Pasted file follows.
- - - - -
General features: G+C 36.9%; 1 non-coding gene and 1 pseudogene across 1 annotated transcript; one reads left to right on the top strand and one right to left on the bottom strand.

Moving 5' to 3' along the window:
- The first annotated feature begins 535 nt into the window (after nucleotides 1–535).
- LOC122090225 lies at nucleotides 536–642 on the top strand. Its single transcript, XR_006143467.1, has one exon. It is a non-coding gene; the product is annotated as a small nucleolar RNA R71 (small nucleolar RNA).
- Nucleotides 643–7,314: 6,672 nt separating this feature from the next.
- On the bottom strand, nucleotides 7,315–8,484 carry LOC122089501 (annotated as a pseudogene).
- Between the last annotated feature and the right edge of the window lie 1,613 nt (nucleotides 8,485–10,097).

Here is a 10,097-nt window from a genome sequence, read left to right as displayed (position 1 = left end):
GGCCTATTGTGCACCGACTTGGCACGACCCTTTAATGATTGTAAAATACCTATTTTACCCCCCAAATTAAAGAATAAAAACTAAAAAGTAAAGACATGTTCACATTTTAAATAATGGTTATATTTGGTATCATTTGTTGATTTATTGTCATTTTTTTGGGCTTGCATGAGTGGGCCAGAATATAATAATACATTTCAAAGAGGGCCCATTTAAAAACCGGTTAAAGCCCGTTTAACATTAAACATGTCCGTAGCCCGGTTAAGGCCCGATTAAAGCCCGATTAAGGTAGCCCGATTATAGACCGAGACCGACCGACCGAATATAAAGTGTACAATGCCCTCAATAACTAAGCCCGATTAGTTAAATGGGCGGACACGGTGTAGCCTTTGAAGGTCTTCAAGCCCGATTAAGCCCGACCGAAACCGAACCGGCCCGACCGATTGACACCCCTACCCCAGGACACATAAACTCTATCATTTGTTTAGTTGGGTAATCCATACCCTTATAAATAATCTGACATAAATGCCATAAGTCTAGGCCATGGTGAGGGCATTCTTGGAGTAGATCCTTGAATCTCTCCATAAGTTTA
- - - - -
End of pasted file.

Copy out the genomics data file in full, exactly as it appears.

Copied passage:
General features: G+C 36.9%; 1 non-coding gene and 1 pseudogene across 1 annotated transcript; one reads left to right on the top strand and one right to left on the bottom strand.

Moving 5' to 3' along the window:
- The first annotated feature begins 535 nt into the window (after nucleotides 1–535).
- LOC122090225 lies at nucleotides 536–642 on the top strand. Its single transcript, XR_006143467.1, has one exon. It is a non-coding gene; the product is annotated as a small nucleolar RNA R71 (small nucleolar RNA).
- Nucleotides 643–7,314: 6,672 nt separating this feature from the next.
- On the bottom strand, nucleotides 7,315–8,484 carry LOC122089501 (annotated as a pseudogene).
- Between the last annotated feature and the right edge of the window lie 1,613 nt (nucleotides 8,485–10,097).

Here is a 10,097-nt window from a genome sequence, read left to right as displayed (position 1 = left end):
GGCCTATTGTGCACCGACTTGGCACGACCCTTTAATGATTGTAAAATACCTATTTTACCCCCCAAATTAAAGAATAAAAACTAAAAAGTAAAGACATGTTCACATTTTAAATAATGGTTATATTTGGTATCATTTGTTGATTTATTGTCATTTTTTTGGGCTTGCATGAGTGGGCCAGAATATAATAATACATTTCAAAGAGGGCCCATTTAAAAACCGGTTAAAGCCCGTTTAACATTAAACATGTCCGTAGCCCGGTTAAGGCCCGATTAAAGCCCGATTAAGGTAGCCCGATTATAGACCGAGACCGACCGACCGAATATAAAGTGTACAATGCCCTCAATAACTAAGCCCGATTAGTTAAATGGGCGGACACGGTGTAGCCTTTGAAGGTCTTCAAGCCCGATTAAGCCCGACCGAAACCGAACCGGCCCGACCGATTGACACCCCTACCCCAGGACACATAAACTCTATCATTTGTTTAGTTGGGTAATCCATACCCTTATAAATAATCTGACATAAATGCCATAAGTCTAGGCCATGGTGAGGGCATTCTTGGAGTAGATCCTTGAATCTCTCCATAAGTTTA